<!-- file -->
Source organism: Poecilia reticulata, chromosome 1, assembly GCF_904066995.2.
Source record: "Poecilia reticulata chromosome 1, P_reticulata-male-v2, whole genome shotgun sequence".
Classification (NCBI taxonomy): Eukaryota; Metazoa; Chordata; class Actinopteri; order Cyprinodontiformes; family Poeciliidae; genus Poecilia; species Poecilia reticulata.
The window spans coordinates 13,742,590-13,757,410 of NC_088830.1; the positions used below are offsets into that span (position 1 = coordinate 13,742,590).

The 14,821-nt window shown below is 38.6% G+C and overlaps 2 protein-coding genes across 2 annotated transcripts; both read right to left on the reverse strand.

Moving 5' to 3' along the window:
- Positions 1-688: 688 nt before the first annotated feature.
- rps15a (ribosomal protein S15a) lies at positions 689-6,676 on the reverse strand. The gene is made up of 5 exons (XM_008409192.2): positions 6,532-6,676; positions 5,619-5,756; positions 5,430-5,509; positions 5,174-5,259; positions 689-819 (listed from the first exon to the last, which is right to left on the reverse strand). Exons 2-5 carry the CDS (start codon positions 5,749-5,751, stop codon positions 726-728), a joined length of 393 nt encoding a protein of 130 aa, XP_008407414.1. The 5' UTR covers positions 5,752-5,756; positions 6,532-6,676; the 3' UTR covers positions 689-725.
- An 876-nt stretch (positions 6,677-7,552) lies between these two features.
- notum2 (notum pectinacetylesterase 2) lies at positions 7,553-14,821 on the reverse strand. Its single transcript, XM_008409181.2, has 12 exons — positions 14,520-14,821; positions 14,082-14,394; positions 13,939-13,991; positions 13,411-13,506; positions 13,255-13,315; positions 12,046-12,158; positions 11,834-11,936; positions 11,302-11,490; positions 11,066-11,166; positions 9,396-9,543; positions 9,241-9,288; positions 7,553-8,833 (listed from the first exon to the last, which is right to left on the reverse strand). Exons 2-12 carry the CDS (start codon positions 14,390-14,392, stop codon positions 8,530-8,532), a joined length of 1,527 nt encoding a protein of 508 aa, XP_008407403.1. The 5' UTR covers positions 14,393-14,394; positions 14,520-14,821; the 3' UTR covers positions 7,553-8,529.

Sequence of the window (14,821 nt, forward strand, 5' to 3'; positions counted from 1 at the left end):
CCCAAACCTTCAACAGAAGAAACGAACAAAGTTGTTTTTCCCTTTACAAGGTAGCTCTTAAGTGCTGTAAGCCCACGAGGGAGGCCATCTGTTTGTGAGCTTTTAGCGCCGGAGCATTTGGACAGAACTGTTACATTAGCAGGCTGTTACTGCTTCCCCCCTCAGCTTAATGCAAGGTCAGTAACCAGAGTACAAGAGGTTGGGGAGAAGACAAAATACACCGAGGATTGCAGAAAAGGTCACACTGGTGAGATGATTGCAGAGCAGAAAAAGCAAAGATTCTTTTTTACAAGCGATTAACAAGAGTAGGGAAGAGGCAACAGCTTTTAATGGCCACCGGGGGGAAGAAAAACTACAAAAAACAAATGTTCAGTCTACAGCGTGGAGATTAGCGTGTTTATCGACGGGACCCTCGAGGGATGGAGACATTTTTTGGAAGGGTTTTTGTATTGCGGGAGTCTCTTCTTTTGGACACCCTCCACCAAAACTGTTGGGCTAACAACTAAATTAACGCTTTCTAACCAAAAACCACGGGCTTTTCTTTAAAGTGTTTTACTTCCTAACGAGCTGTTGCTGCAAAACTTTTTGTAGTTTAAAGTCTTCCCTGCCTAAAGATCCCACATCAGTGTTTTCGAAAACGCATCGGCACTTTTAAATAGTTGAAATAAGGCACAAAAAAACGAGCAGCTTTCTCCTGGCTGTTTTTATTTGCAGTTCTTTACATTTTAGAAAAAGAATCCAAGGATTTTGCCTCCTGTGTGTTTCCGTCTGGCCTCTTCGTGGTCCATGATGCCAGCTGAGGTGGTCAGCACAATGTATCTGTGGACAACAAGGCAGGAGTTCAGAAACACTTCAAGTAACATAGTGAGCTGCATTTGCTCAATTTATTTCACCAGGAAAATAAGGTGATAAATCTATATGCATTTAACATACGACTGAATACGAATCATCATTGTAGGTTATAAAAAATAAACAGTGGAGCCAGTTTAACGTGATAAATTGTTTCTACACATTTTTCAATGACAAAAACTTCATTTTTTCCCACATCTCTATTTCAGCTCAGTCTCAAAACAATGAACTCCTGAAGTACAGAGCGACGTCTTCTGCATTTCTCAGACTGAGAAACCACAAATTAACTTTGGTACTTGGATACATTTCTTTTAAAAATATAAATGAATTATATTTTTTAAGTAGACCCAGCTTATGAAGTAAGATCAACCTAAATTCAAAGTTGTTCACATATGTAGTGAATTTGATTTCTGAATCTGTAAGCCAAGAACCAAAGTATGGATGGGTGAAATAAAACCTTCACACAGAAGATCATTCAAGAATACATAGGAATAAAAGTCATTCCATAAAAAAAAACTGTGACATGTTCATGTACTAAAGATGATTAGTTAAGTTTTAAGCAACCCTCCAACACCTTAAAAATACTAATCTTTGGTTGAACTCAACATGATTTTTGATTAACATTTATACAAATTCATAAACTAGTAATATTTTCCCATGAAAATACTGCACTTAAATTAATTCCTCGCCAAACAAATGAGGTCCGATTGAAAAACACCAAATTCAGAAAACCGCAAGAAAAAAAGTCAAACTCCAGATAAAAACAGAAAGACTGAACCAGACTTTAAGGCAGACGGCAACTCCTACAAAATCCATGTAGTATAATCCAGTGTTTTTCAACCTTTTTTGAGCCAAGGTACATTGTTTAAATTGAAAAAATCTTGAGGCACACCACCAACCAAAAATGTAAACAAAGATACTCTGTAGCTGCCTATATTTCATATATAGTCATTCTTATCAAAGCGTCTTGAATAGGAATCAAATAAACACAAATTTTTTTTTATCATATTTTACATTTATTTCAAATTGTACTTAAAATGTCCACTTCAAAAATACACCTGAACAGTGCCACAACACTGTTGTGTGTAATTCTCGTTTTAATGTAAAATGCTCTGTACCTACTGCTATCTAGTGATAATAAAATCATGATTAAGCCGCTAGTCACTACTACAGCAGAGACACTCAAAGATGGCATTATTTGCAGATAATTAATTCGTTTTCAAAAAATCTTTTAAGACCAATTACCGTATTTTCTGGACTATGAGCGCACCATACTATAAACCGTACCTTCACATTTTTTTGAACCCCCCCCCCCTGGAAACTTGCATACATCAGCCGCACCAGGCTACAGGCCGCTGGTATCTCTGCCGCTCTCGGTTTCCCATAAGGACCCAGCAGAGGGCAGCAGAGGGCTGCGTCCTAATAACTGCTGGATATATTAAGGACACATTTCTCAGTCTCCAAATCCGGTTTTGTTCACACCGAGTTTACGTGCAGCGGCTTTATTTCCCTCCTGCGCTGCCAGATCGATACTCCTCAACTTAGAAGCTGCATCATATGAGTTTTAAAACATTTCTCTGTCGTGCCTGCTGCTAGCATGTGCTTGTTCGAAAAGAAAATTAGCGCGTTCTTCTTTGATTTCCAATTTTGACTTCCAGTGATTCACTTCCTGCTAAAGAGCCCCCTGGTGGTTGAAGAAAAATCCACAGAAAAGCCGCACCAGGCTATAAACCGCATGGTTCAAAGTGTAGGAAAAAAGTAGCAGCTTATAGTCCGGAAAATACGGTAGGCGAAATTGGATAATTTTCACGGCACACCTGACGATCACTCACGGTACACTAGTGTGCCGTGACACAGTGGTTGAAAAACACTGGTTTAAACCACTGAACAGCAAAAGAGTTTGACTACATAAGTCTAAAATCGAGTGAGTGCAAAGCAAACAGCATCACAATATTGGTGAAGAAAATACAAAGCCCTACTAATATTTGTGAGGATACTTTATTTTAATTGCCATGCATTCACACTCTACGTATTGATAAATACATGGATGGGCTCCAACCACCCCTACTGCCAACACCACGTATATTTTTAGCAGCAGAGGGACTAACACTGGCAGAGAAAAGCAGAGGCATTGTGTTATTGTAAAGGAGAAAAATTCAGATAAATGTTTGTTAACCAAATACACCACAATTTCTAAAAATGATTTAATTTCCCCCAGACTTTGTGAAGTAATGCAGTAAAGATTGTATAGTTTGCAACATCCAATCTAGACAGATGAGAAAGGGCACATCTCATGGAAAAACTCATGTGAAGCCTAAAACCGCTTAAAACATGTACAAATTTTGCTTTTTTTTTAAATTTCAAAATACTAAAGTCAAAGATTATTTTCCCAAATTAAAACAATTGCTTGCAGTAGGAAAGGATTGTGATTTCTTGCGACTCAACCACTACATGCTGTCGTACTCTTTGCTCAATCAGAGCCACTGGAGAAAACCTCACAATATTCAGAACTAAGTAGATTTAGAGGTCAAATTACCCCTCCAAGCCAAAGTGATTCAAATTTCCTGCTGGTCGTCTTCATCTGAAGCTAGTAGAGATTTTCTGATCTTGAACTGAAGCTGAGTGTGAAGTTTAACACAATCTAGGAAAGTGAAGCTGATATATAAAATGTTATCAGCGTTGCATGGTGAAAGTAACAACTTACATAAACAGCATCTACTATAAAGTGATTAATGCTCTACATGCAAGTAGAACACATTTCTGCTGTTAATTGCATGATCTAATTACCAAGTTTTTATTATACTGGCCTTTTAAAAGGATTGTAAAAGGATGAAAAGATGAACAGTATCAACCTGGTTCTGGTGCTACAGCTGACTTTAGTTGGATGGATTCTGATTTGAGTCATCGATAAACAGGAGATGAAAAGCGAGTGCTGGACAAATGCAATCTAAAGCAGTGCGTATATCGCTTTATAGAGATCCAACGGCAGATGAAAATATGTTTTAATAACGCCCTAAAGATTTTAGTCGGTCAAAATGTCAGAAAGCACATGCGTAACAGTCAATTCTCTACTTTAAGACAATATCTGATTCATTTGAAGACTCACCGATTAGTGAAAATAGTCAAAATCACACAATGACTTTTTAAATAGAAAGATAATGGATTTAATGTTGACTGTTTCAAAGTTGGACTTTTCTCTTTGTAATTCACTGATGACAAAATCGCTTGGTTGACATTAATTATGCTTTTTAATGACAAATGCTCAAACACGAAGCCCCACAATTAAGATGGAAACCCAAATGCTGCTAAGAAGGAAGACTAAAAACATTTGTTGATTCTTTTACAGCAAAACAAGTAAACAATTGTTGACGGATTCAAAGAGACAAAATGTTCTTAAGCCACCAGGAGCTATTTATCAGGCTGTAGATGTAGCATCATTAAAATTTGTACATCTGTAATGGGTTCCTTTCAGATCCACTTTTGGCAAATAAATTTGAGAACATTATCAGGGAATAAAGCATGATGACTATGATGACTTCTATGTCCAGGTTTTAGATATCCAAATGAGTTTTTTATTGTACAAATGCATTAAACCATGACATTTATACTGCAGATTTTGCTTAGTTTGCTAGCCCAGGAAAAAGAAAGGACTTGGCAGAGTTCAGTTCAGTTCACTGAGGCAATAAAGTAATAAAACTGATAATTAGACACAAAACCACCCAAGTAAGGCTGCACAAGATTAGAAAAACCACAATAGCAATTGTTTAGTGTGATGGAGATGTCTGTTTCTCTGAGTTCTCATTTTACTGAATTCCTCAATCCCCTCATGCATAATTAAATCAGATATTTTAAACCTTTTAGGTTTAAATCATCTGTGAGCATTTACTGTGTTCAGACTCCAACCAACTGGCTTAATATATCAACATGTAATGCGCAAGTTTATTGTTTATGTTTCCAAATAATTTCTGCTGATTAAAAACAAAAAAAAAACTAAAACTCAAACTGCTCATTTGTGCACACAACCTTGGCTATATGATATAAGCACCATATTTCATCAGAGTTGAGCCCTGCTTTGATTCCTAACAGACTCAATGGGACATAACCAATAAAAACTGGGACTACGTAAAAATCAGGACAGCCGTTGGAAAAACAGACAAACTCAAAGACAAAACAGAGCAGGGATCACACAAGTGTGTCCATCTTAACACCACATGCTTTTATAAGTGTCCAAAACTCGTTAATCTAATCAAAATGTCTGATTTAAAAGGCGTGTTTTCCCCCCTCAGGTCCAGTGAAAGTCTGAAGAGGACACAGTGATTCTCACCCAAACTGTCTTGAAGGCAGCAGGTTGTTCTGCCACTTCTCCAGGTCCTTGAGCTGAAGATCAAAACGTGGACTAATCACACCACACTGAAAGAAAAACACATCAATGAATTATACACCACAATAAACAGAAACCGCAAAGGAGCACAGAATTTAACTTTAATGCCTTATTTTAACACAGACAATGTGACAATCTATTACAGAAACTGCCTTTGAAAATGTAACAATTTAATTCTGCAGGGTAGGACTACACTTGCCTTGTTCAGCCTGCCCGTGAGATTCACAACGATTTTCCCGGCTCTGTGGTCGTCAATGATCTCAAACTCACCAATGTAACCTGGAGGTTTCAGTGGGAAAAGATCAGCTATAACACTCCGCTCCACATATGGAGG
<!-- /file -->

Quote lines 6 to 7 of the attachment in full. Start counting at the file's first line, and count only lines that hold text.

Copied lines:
Moving 5' to 3' along the window:
- Positions 1-688: 688 nt before the first annotated feature.